My wife went out of town this weekend, so I took that as an opportunity to cook a couple of things that she normally doesn't like very much, but which I, myself, really love. One of those is a big ol' loaf of Dutch Oven Sourdough Rye Bread, so I can make my infamous braunschweiger and cheese sandwiches. The other is the Dutch Oven Kofta bi Tahini that I cooked up soon after starting up this blog.
While I pretty much followed the original recipes in the links, there were a few things I did differently. As a result, I'm going to rewrite the recipes and processes here in these posts. As always, I recommend reading my Dutch Oven Bread Baking Lens fiirst, for good basic information.
Dutch Oven Sourdough Rye Bread
12" Dutch Oven
10-12 coals below
18-20 coals above
- 1 Cup Sourdough Start
- 2 Cups Dark Rye Flour
- 2 Cups White Bread Flour
- 1 1/2 Cups warm water (just almost hot to the touch)
- 2 Tbsp Vital Gluten
- 1 Tbsp Dough Enhancer (optional, but I always add it)
- 1 Cup plain Yogurt
- 1 Egg
- 2 Tbsp Molasses
- 3 Tbsp Oil
- 1 Tbsp salt
- 2 Tbsp Roasted Drink Powder (like coffee, Postum, Cocoa, or Pero)
- Liberal shakes of caraway seeds
- 1 cup white bread flour
- Up to 1-2 additional cups white bread flour during kneading
It started up the night before, when I took my sourdough start out of the fridge. I poured off the "hooch" and mixed in some more flour and water. I needed to "feed" it to reactivate it. A few hours later, it was frothy and bubbly with yeast bugs. I scooped out about a cup, and put the rest back in the fridge.
I put the frothy start in a bowl and mixed in all of the ingredients in the sponge set. If you check out the original recipe you'll notice one change. I moved the yogurt to the dough phase. I've been hearing/reading that fresh (unscalded) milk and milk products contain enzymes that can inhibit the rise.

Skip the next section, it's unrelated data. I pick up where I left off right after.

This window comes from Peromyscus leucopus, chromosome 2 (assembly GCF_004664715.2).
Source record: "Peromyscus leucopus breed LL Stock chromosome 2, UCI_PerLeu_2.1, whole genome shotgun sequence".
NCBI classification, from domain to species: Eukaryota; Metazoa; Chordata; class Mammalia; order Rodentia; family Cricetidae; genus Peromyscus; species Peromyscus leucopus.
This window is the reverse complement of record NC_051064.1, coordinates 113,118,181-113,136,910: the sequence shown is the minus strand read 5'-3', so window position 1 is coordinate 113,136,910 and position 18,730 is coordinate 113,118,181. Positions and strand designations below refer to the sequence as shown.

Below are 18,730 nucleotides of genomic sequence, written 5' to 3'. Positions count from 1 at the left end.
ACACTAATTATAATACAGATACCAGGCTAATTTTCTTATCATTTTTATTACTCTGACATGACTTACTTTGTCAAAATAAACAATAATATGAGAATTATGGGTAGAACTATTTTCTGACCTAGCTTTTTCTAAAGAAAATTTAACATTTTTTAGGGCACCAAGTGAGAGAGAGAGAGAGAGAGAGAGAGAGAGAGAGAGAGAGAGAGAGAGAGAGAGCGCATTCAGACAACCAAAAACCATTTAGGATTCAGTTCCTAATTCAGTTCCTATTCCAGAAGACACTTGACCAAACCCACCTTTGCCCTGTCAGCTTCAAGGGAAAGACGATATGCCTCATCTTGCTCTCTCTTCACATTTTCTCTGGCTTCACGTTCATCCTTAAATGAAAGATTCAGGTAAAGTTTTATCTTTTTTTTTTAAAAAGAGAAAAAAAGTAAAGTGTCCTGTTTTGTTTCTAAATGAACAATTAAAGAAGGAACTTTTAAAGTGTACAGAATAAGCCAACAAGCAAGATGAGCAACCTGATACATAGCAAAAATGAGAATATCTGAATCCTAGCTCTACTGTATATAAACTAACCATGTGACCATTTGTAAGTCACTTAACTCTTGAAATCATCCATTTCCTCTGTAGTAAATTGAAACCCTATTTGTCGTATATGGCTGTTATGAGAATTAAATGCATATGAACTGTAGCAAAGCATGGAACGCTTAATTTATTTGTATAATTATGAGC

I covered it with plastic wrap and set it aside on my kitchen counter for the night.
The next morning (not too early, though), I mixed in all the ingredients of the dough set. I used Pero for the roasted powder. I really like the flavor of it. I like the flavor cocoa brings, as well, but this time I chose Pero. Postum is good, but I think it's not being made any more. Between the rye, the powder and the molasses, it gets a nice, rich, dark color. Not black, just a deep brown.
Then, I kneaded it on a floured tabletop, and kept adding flour until it got to the right stickiness, and until it made a good windowpane. I set it aside to rise, oiled and covered in plastic wrap.
- Let it rise, and watch until it has almost "risen enough". Usually, they say to let it rise until it has doubled in bulk, so just before it gets there, I go to the next step, which is...
- Go outside and light up the coals. Mix them occasionally to make sure they all light pretty evenly.
- While the coals are lighting, I come in and degas the bread dough, and shape it. Now, most of the time I'm making a boule, so there's not much "shaping" going on, but sometimes I'll do rolls or four smaller boules. I used to like doing a braided wreath, but it's been a while since I've done that.
- Oil the inside of the dutch oven and set the bread in to proof.
- Once the coals are ready, I take the dutch oven lid outside and pour a lot of coals on top of it, and set it aside to preheat.
- When the dough is proofed in the dutch oven (meaning it has risen some more), I do any decorating or topping, and slicing of the top.
- Finally, I take the dutch oven out. I take some of the coals off the lid to make the undercircle of coals and I set the dutch oven with the bread on the circle. I put on the lid, and mark the time.
- Every fifteen minutes or so, I rotate the lid and the oven to prevent hot spots. I check the temperature by holding my hand over the top of the oven and use that as a guide to see if the coals need replenishing. I'll check the underside coals to see how they're burning.
- After about a half hour of baking, I'll open the lid and check on it. At that point, I'll usually stick a thermometer into it and close up the lid. I try not to have the lid off for very long. A few seconds really.
- The next time I rotate the lid, I'll lift it for a few seconds and check the bread's internal temperature. 180 is "gettin' close". 190-200 is "done!"
So, I followed the pattern, brought it in, and let it cool on my new cooling racks (I don't know how I did bread before I had those). Delicious stuff! Just check the pictures!
Mark has discovered a love of Dutch Oven Cooking. Mark also has other sites and blogs, including MarkHansenMusic.com and his MoBoy blog.